What you need to do before signing your employment contract
Starting a new job can be quite an exciting venture, especially if your new salary will be higher than what your current employer is paying. After all, more money means a better lifestyle for you, right? Who cares what the rest of the new employment contract says, right? Wrong!
When dealing with any legal document, always read and understand what you are signing. An employment contract is no different to any other legal document!
Let’s take a look at what to focus on before signing an employment contract…
Duties & Responsibilities
Always ask for a detailed job spec containing the job duties and responsibilities. Your duties and responsibilities is what defines exactly what is expected of you. It is understood that most jobs have “ad-hoc” duties as required, where the company would expect you to perform tasks, related to your job but has not yet been defined.
However, if you are unsure about what is expected of you, it leaves room for the employer to impose added duties that you may not be able to perform, or may not have capacity to perform; which will ultimately affect your job performance negatively.
Of course, you shouldn’t be someone who wants to ONLY do what your job description states. It is good to be a team player and assist your colleagues where you can.
Work Location and travelling required
It is important to know how far you will be expected to travel to work every day. You should also find out if your work requires any travel out of town.
If you do not have access to a vehicle that gives you mobility during the day, and your job is a client-facing one where you attend meetings at your clients’ premises, then you need to know how often you’ll be expected to travel, how far you’ll be travelling and for how long at a time you would be away for.
In my experience, a family-orientated candidate would have more of an issue with travelling for work, than, say, a single statues candidate.
Salary package, benefits and bonuses
Make sure that you fully understand the salary package in its entirety. Do not be afraid to ask your new employer or Recruiter to take some time to explain the full package and benefits to you. For example, your new salary package in may offer you a higher gross figure and more benefits, but because it comes out of your salary, you may end up with a lower NETT salary. You need to be able to make an educated decision on whether this is a viable option for you or not.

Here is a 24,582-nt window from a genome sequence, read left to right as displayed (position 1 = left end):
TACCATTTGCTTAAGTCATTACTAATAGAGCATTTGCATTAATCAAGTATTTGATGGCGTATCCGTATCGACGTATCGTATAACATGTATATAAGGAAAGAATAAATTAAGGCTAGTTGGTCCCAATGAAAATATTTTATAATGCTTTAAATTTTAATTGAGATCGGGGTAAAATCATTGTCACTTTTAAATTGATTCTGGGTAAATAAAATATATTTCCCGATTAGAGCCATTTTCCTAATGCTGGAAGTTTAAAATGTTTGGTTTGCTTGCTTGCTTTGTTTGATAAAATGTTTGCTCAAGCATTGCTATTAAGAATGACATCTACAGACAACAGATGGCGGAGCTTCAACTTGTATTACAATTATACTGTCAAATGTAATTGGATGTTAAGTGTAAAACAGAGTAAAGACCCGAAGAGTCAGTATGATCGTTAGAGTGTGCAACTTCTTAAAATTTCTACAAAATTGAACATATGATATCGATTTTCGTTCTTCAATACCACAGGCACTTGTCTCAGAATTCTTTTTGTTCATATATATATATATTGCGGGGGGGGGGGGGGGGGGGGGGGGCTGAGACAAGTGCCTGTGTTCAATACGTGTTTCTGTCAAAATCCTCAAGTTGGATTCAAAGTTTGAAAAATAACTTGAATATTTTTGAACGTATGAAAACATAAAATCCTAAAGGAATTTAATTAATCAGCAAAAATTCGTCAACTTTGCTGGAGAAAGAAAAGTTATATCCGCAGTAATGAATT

Salary terms that you must familiarise yourself:
Benefits (Is in included in the package or excluded in your package?)
Individual Performance Bonus
Company Performance Bonus
Can you think of any other terms?
Working hours can often affect a candidate’s decision to accept an offer. It’s best to find out about your expected working hours in the beginning. Questions to ask regarding working hours:
What are the working hours?
Are there different shifts?
Are the hours flexible?
Will I be expected to work over weekends?
Will I be paid for overtime?
Some companies’ have a compulsory shutdown period where the entire company closes down during a certain period. You will need to have accumulated sufficient annual leave to be able to take this leave.
Some companies have no shutdown period and are open throughout the year. These companies require that a certain number of staff is always at the office during the year.
Restraint of trade
Restraint of trade remains quite a controversial topic. On the one hand, you get people who say that it is not legal to put limitations on your scope to find work. On the other hand, it is a legal document that protects company secrets.
A standard restraint of trade aims to prevent you from poaching clients, or working for a direct competitor for a period of time after you have left the company.
Make sure that you understand the restraint of trade before signing it.
It is very alarming how many people do not know how long their notice period is. Depending on the seniority level or employment type (permanent employee, contract employee or temp staff) your notice period may vary. For most permanently employed candidates, a notice period is between one to three months long.
It is VERY IMPORTANT that you read an employment contract in its entirety but the points highlighted above are a few of the main points which, if you do not read, you may regret later. These are points that may affect your decision to actually accept the offer of employment at new company. Negotiate terms from the outset.
Get into the exceptional habit of reading and understanding everything that you sign.
Is there anything you would like to add? Let me know in the comments below.
Thank you for reading.